3. 3. D The employees that work in it; The three most important components of a D The customers that frequent it; and rich picture are structure, process, and con- D Indirectly involved stakeholders such as cerns. the community, the police, and other D Structure refers to aspects of the work nearby area pubs in the vicinity. context that are slow to change. These Contrast this with Figure 2, which is might be things such as the organizational place intended to capture the internal structure of hierarchy of a firm, geographic localities, the Web design company and viewpoints of physical equipment, and so on. Most the roles within it, as well as the viewpoints of important, it includes all the people who human imaginably external bodies such as clients. Figure 1 will use or could conceivably be affected emphasizes the flow of goods and services by the introduction of the new system. In from supplier to customer, whereas Figure 2 Figure 1 the structure described is a brew- emphasizes the flow of influence. So, for ery, owning a pub, having a landlord and example, the Professional Society of Web customers, and situated in a community. Designers influences the company through In Figure 2 the structure includes the expectations and standards. The director boundaries between the company and the influences the work of the analyst and the world in general and those of a given pro- coder through strategy documents, and so on. ject within the company. The analysts Figure 1 Rich Picture of a Pub Profit? Am I earning Concern enough? Capital Investment || zz yyy ,,, Management The Landlord The Employee ||| zzz yy ,, Goals Transformation The Brewery Stackholder Profits Value for Money Quality of Facilities Image ||| Enjoyment Goods Noise? Disturbance? Cash Convenience? The Customers The Pub tension, conflict The Community Competition Closing time? Drunk driving? Other Pubs The Police Based on Patching, 1995 i n t e r a c t i o n s . . . m a r c h + a p r i l 1 9 9 8 23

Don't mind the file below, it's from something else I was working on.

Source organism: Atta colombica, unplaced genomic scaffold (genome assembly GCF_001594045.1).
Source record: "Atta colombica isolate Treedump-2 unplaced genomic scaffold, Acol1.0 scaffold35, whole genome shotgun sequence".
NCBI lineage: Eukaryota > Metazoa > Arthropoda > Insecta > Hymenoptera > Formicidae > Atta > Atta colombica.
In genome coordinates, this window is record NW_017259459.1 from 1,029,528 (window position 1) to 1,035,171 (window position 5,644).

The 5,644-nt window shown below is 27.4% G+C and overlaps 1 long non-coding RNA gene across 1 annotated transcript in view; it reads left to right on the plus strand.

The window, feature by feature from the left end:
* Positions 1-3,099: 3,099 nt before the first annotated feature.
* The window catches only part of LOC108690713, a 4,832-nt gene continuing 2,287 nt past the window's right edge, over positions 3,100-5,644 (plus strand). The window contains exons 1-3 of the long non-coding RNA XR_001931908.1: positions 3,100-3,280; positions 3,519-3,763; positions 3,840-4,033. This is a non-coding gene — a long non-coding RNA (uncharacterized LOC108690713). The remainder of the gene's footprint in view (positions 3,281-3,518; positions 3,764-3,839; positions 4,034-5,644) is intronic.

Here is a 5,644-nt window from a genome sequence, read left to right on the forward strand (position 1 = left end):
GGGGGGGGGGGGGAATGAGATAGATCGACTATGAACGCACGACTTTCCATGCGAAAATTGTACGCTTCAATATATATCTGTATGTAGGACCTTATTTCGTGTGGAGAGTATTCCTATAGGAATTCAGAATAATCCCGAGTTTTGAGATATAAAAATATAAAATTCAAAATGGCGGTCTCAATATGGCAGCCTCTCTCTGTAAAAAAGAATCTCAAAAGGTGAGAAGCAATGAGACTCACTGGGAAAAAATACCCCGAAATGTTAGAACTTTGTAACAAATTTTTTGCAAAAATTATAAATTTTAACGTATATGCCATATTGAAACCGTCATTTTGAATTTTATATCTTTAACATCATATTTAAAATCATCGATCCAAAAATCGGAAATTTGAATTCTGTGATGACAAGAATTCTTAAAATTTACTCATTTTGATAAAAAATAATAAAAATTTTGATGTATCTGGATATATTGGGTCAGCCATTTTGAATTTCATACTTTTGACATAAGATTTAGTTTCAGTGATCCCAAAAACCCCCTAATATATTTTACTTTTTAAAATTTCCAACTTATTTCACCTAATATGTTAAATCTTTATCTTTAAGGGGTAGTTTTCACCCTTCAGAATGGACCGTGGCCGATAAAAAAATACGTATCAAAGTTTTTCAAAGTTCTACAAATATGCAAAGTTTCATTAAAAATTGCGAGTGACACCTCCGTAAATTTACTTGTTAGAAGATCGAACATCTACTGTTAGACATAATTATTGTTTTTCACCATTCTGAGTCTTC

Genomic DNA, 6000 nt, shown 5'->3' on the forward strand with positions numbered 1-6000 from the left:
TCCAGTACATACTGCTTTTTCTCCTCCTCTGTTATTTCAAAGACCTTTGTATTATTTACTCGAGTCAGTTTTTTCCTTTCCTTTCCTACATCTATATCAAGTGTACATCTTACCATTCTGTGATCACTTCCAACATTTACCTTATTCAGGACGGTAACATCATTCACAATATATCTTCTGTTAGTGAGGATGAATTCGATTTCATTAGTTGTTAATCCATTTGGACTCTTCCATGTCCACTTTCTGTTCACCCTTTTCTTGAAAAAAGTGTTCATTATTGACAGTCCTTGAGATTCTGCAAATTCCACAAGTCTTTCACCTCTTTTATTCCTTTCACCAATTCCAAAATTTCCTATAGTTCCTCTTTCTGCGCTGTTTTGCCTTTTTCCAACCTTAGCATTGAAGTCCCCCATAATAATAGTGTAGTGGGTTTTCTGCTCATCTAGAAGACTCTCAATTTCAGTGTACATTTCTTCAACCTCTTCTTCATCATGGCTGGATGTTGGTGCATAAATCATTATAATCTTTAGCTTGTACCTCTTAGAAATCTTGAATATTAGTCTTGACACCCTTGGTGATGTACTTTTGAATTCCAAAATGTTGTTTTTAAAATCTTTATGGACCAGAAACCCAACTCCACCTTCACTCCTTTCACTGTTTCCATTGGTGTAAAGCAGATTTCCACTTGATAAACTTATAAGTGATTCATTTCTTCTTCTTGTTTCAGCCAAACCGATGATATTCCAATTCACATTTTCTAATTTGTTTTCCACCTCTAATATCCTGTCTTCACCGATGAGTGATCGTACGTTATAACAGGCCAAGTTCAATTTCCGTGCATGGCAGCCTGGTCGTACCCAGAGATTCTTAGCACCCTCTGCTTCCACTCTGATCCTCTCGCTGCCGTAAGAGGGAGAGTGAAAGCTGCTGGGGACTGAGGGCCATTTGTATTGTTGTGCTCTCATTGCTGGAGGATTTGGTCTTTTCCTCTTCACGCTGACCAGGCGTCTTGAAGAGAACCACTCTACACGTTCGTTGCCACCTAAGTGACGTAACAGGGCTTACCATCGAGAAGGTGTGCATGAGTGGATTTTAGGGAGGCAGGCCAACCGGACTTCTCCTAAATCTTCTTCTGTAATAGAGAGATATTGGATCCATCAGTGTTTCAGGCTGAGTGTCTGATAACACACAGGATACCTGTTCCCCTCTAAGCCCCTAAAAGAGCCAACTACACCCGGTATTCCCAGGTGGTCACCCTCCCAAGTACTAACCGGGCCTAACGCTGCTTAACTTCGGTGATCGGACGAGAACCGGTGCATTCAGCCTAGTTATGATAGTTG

4. 4. Table 1. Elements of an Effective Rich Picture put on her to reduce the number of staff Element Comment in her department. Someone in that 1. Include structure Include only enough structure to allow department may have a concern that his downgrade you to record the process and con- job may be de-skilled or that he may be fire cerns. The latter requires that all the laid off. The thought bubbles coding con- people who will use or could con- cerns in Figure 1 make it clear that the ceivably be affected by the introduc- brewery, the employees of the pub, and tion of the new system be included. the customers each have very different complexdetails perspectives on what the pub is for. 2. Include process Do not attempt to record all the intri- Finally, tensions between stakeholders can very general and without many details cacies of process; a broad brush be highlighted. The “crossed swords” icon approach is usually all that is needed serves this purpose. In Figure 1 the pub is draw shown to be in tension with other pubs, pre- 3. Include concerns Caricature the concern in a thought seemingly sumably through their competition for a lim- bubble (see Figures 1–3 for exam- collection ited pool of customers. Identifying tensions ples). A fuller explanation may be with crossed swords is a useful preliminary provided in a supplementary docu- step to precisely identifying the conflicting ment concerns and how they may be resolved. 4. Use the language of This will make the rich picture com- Table 1 lists some of the features that make the people depicted in it prehensible to your informants for an effective rich picture. The first three serve to prevent the rich picture from becom- 5. Use any pictorial or textual There is no correct way of drawing a ing overloaded with detail. The advantage of device that suits your purpose rich picture. There are as many styles having a rich picture that is comprehensible to as analysts and the same analyst will the people who have given you the informa- find different styles useful in differ- tion (Item 4 in Table 1) is that you can take it ent situations back to them for review. In this way you can obtain elicit new information and correct mistakes of drawing the rich picture are included in interpretation. The discipline of using the lan- this structure to remind themselves that guage of the work context may also help pre- they too have a separate viewpoint, con- vent the inclusion of structure, process, and cerns, and possible bias. (preference) concerns that are not real but that the analyst D Process refers to the transformations that thinks should be there. The last point in Table occur in the process of the work. These 1 is that work context analysis requires imagi- transformations might be part of a flow of nation and creativity, just like design itself. goods, documents, or data. In Figure 1 the Examining the examples given here and in the processes depicted are transformations of references should provide plenty of ideas for goods, money, and enjoyment. In Figure 2 potential users of this technique. the emphasis is more on the process by The remainder of this article illustrates the which different roles influence one another. role that rich pictures can play in two related D Concerns is the most useful component, contexts: participatory design and lightweight for the purposes of this paper. Checkland usability engineering. calls them “issues.” We prefer the word “concern” because it captures more clearly Uses of Rich Pictures the idea of a particular individual’s moti- Rich Pictures in Participatory Design Participatory design is an approach to vation for using the system. These differ- Drawing a rich picture requires that the analyst design that attempts to actively involve ent motivations give rise to the different work closely with the stakeholders so that the the end users in the design process to help ensure that the product designed perspectives each person has. Each of the pictures capture the situation and related con- meets their needs and is usable. people captured in the rich picture will cerns from the stakeholders’ points of view. have concerns. A manager might have a Stakeholders participate in the process by concern arising from the pressure being working with the analyst to identify structures, 24 i n t e r a c t i o n s . . . m a r c h + a p r i l 1 9 9 8